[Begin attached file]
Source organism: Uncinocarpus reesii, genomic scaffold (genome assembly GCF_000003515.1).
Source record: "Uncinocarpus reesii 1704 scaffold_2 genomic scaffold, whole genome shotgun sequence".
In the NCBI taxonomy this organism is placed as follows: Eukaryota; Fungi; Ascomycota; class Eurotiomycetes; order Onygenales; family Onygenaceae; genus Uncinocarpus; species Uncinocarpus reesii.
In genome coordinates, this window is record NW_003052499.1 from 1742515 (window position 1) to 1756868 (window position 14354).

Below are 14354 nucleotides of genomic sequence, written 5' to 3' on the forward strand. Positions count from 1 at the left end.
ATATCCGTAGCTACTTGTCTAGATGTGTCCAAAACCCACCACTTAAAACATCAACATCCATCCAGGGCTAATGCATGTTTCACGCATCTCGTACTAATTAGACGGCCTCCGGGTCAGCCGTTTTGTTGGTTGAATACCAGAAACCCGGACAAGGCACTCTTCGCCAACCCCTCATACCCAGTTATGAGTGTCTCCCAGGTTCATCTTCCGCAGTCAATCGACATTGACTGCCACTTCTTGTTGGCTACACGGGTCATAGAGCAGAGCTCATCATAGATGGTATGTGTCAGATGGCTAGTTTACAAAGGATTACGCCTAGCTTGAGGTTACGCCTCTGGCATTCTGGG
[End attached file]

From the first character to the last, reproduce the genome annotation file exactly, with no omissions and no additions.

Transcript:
Source organism: Uncinocarpus reesii, genomic scaffold (genome assembly GCF_000003515.1).
Source record: "Uncinocarpus reesii 1704 scaffold_2 genomic scaffold, whole genome shotgun sequence".
In the NCBI taxonomy this organism is placed as follows: Eukaryota; Fungi; Ascomycota; class Eurotiomycetes; order Onygenales; family Onygenaceae; genus Uncinocarpus; species Uncinocarpus reesii.
In genome coordinates, this window is record NW_003052499.1 from 1742515 (window position 1) to 1756868 (window position 14354).

Below are 14354 nucleotides of genomic sequence, written 5' to 3' on the forward strand. Positions count from 1 at the left end.
ATATCCGTAGCTACTTGTCTAGATGTGTCCAAAACCCACCACTTAAAACATCAACATCCATCCAGGGCTAATGCATGTTTCACGCATCTCGTACTAATTAGACGGCCTCCGGGTCAGCCGTTTTGTTGGTTGAATACCAGAAACCCGGACAAGGCACTCTTCGCCAACCCCTCATACCCAGTTATGAGTGTCTCCCAGGTTCATCTTCCGCAGTCAATCGACATTGACTGCCACTTCTTGTTGGCTACACGGGTCATAGAGCAGAGCTCATCATAGATGGTATGTGTCAGATGGCTAGTTTACAAAGGATTACGCCTAGCTTGAGGTTACGCCTCTGGCATTCTGGG